You’ll also need to create an asgn2 directory under the root, which will contain your design document, which should be called DESIGN.txt (if plain ASCII text) or DESIGN.pdf (if in PDF) as well as any other documentation you might have, such as testing strategies or test code. Formats other than plain text or PDF are not acceptable; please convert other formats (MS Word, LaTeX, HTML, etc.) to PDF. Your design document should describe the design of your assignment in enough detail that a knowledgeable programmer could duplicate your work. This includes descriptions of the data structures you use, all non-trivial algorithms and formulas, and a description of each function including its purpose, inputs, outputs, and assumptions it makes about the inputs or outputs.

One final thing: you need to write up a few paragraphs describing what you contributed to the group effort, and how you’d rate the other members of your group. This should be submitted via eCommons. The goal here is for us to understand how each person contributed to the group effort. We don’t expect everyone to have done the same thing, but we expect that everyone will contribute to the project. Put any other information or instructions for the grading staff in the Readme.txt.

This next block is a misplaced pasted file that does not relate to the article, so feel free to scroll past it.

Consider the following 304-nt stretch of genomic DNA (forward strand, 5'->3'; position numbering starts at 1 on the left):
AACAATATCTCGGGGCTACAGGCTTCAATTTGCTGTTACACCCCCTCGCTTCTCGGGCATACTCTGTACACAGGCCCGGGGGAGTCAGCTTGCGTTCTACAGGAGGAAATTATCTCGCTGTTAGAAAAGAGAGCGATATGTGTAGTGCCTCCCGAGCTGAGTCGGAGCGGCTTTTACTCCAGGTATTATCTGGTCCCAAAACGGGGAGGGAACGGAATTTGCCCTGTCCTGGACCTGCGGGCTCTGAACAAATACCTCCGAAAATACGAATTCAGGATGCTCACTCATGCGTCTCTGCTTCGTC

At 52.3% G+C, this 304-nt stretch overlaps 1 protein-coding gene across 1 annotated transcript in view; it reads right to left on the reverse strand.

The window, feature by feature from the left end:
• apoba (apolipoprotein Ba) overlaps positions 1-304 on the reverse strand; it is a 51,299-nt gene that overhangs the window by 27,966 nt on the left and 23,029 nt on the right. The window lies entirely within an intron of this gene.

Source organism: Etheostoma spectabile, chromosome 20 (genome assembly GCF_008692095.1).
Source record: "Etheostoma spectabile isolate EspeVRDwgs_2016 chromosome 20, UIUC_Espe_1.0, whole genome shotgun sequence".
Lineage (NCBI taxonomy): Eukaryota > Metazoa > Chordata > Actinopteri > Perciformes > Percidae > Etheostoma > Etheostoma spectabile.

Write a program that uses gift(pid, t) to give its tickets away to another process. You will need to know the PID of the process you want to donate to. That program will go faster, or should, and you can also inquire using gift(0,0) to see that it got enough tickets.

We will use a test program that runs your kernel and calls gift(). We will use both gift(0,0) and gift(pid, t). Your code must work for both. You need to do extensive testing to make sure that it does what (i) is required, (ii) and you expect. Be aware of values of pid and t that may not make sense: What happens if pid does not exist? What happens if you try to give away more tickets than you have? What happens if you were to try to give away a negative number of tickets?